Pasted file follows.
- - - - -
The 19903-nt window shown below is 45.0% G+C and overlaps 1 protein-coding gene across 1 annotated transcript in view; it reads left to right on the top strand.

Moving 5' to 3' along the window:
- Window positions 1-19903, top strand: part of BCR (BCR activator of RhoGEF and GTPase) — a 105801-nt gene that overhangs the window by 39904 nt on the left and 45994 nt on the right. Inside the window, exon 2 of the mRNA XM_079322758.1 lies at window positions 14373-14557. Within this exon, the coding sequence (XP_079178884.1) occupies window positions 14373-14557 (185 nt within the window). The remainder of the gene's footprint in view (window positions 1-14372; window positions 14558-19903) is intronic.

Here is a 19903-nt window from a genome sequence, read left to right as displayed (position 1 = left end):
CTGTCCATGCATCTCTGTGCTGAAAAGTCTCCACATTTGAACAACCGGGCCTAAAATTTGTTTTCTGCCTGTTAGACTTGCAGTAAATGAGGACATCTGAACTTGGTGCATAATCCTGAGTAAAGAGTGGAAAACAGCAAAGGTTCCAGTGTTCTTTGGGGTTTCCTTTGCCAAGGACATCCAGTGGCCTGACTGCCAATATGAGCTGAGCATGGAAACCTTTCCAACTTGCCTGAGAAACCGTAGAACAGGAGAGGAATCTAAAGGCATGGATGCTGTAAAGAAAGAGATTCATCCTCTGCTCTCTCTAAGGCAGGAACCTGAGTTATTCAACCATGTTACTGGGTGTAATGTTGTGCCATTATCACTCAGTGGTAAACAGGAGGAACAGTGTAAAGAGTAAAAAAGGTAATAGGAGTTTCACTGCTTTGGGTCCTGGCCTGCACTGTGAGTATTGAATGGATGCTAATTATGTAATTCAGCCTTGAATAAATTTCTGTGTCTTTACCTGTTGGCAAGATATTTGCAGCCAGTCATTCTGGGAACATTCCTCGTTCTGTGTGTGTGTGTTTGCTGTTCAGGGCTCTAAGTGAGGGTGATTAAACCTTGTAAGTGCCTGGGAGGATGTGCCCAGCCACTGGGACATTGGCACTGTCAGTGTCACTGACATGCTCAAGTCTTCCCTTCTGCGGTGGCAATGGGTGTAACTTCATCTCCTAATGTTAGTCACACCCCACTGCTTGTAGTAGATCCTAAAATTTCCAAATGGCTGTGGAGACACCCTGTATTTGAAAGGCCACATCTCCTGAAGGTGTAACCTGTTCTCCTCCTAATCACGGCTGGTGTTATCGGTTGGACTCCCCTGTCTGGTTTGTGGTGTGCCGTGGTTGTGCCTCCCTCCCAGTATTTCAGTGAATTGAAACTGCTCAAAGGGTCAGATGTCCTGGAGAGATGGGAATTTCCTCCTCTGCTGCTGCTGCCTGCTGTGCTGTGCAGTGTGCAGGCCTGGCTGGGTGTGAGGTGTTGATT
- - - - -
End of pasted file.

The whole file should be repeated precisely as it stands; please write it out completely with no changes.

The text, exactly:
The 19903-nt window shown below is 45.0% G+C and overlaps 1 protein-coding gene across 1 annotated transcript in view; it reads left to right on the top strand.

Moving 5' to 3' along the window:
- Window positions 1-19903, top strand: part of BCR (BCR activator of RhoGEF and GTPase) — a 105801-nt gene that overhangs the window by 39904 nt on the left and 45994 nt on the right. Inside the window, exon 2 of the mRNA XM_079322758.1 lies at window positions 14373-14557. Within this exon, the coding sequence (XP_079178884.1) occupies window positions 14373-14557 (185 nt within the window). The remainder of the gene's footprint in view (window positions 1-14372; window positions 14558-19903) is intronic.

Here is a 19903-nt window from a genome sequence, read left to right as displayed (position 1 = left end):
CTGTCCATGCATCTCTGTGCTGAAAAGTCTCCACATTTGAACAACCGGGCCTAAAATTTGTTTTCTGCCTGTTAGACTTGCAGTAAATGAGGACATCTGAACTTGGTGCATAATCCTGAGTAAAGAGTGGAAAACAGCAAAGGTTCCAGTGTTCTTTGGGGTTTCCTTTGCCAAGGACATCCAGTGGCCTGACTGCCAATATGAGCTGAGCATGGAAACCTTTCCAACTTGCCTGAGAAACCGTAGAACAGGAGAGGAATCTAAAGGCATGGATGCTGTAAAGAAAGAGATTCATCCTCTGCTCTCTCTAAGGCAGGAACCTGAGTTATTCAACCATGTTACTGGGTGTAATGTTGTGCCATTATCACTCAGTGGTAAACAGGAGGAACAGTGTAAAGAGTAAAAAAGGTAATAGGAGTTTCACTGCTTTGGGTCCTGGCCTGCACTGTGAGTATTGAATGGATGCTAATTATGTAATTCAGCCTTGAATAAATTTCTGTGTCTTTACCTGTTGGCAAGATATTTGCAGCCAGTCATTCTGGGAACATTCCTCGTTCTGTGTGTGTGTGTTTGCTGTTCAGGGCTCTAAGTGAGGGTGATTAAACCTTGTAAGTGCCTGGGAGGATGTGCCCAGCCACTGGGACATTGGCACTGTCAGTGTCACTGACATGCTCAAGTCTTCCCTTCTGCGGTGGCAATGGGTGTAACTTCATCTCCTAATGTTAGTCACACCCCACTGCTTGTAGTAGATCCTAAAATTTCCAAATGGCTGTGGAGACACCCTGTATTTGAAAGGCCACATCTCCTGAAGGTGTAACCTGTTCTCCTCCTAATCACGGCTGGTGTTATCGGTTGGACTCCCCTGTCTGGTTTGTGGTGTGCCGTGGTTGTGCCTCCCTCCCAGTATTTCAGTGAATTGAAACTGCTCAAAGGGTCAGATGTCCTGGAGAGATGGGAATTTCCTCCTCTGCTGCTGCTGCCTGCTGTGCTGTGCAGTGTGCAGGCCTGGCTGGGTGTGAGGTGTTGATT